The Library’s Special Collections consist of 30,000 volumes with an emphasis on Anglican and Episcopal documents, early Bibles and editions of the Book of Common Prayer. Rare printed Bibles include the Coverdale Bible (1535), the first complete Bible printed in English, and a first edition of the Authorized King James Version (1611). Other significant holdings include works of sixteenth- through nineteenth-century English theology, important editions of patristic texts, devotional works and sermons from the 15th to the 20th centuries. The collection includes more than 120 incunabula (pre-16th century printed books).
Collection strengths include: editions of the Bible in English, Latin, the major European languages, as well as Native American, Asian, and African languages; biblical exegesis; editions of the Book of Common Prayer from 1549 to the present day, in every language represented in the Anglican Communion; English Theology from the early sixteenth to the nineteenth century; Anglican ecclesiology; and neo-Gothic church architecture. In addition, Special Collections houses a small but distinguished group of medieval illuminated manuscripts.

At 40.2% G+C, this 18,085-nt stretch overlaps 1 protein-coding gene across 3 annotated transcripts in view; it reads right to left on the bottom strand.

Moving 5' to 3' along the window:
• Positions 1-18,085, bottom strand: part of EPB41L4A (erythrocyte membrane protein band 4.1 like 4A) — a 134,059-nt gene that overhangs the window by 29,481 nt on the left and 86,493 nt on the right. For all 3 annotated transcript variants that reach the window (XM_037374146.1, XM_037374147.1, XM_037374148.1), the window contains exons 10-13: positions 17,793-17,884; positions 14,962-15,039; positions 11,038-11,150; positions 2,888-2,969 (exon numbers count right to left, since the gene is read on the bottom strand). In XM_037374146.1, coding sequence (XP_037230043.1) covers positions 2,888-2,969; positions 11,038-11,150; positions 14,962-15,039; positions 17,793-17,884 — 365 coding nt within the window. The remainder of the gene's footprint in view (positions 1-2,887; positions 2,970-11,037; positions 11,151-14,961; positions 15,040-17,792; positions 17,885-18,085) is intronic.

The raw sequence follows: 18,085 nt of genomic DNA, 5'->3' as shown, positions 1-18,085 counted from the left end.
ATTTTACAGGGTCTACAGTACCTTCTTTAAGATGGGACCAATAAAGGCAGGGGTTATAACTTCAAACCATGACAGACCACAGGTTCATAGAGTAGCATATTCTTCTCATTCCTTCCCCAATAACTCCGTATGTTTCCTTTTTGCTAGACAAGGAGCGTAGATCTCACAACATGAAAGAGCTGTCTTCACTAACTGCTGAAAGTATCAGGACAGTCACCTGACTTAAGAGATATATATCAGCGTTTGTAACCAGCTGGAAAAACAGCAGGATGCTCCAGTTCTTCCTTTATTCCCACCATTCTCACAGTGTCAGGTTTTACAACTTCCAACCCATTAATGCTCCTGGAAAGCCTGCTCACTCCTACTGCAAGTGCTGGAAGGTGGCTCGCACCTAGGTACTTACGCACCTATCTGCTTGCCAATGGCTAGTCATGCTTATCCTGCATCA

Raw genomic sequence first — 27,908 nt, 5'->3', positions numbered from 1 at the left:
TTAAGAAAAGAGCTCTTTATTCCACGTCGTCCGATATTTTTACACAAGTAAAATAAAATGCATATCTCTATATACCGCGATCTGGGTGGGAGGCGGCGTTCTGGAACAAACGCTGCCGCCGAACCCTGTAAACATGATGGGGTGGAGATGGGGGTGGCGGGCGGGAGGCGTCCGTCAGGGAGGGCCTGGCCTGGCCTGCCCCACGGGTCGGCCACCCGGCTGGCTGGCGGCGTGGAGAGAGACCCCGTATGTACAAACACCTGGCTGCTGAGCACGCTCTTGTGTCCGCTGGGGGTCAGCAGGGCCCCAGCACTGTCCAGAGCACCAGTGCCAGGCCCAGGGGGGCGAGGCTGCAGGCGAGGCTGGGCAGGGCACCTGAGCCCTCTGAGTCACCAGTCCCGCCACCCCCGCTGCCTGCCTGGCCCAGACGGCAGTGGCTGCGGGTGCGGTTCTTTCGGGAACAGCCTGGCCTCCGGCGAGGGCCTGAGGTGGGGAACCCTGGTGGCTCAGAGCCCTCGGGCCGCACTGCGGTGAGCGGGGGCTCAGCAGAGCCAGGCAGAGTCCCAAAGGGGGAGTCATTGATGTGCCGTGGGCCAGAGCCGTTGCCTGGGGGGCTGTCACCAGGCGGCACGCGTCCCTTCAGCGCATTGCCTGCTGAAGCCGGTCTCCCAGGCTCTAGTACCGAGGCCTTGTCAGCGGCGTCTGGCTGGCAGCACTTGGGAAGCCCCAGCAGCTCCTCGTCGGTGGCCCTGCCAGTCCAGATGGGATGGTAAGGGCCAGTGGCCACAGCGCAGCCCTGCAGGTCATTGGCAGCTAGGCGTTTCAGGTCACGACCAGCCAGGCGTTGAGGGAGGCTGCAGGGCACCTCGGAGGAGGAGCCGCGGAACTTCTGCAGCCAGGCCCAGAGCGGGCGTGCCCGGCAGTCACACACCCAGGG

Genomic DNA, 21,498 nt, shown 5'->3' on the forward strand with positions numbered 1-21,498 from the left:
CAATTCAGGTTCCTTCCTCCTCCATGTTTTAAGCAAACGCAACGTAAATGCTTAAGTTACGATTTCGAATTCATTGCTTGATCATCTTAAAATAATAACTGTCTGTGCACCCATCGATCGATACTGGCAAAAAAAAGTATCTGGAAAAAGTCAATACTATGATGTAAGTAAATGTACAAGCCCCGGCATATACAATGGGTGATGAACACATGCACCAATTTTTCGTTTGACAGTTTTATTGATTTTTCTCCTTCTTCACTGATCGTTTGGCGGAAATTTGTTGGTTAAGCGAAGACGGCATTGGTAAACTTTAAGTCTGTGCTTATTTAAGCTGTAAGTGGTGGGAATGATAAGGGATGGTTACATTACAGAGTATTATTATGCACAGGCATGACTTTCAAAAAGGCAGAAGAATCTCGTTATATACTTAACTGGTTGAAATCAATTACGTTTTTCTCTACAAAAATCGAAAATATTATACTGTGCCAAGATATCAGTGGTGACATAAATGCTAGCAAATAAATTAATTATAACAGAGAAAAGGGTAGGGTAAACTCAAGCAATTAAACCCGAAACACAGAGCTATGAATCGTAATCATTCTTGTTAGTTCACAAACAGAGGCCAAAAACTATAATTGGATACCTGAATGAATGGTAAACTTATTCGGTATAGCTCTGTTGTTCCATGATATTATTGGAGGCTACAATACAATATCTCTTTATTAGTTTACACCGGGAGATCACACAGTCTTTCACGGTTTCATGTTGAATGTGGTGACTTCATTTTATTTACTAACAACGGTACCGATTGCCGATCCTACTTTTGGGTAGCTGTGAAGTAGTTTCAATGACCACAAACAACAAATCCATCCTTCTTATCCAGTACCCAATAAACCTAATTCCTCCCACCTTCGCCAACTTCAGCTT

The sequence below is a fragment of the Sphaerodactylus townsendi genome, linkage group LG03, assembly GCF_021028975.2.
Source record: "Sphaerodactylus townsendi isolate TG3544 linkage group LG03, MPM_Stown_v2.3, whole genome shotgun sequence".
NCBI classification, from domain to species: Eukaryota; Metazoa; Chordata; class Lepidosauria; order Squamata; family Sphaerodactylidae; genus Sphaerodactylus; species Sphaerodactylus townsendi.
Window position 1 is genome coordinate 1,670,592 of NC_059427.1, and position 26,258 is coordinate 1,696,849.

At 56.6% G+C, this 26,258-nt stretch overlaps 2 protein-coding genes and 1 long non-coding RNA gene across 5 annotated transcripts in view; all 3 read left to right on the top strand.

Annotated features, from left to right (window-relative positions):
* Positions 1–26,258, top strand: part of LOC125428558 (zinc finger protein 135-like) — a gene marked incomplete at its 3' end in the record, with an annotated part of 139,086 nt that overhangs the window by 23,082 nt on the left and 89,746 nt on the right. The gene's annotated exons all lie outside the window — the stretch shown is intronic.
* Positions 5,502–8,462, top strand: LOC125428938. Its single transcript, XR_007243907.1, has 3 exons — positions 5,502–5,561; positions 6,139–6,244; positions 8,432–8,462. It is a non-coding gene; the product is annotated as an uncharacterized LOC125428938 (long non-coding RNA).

Included within Special Collections are the GTS Archives, which contain archival papers of many Episcopal bishops from Samuel Seabury to the present, including significant correspondence of virtually every U.S. Episcopal bishop from the eighteenth to the early twentieth century. The Archives contains the Episcopal Church’s diocesan convention and journal records dating from the eighteenth century, as well as significant materials that describe the history and mission of The General Theological Seminary from its founding in 1817 to the present. The mission of the Archives is to identify and preserve significant and unique records generated or received by the General Theological Seminary community that have enduring value and are past the period of active use. Access to these materials is regulated to safeguard confidentiality and privacy in accordance with policies established by the Library.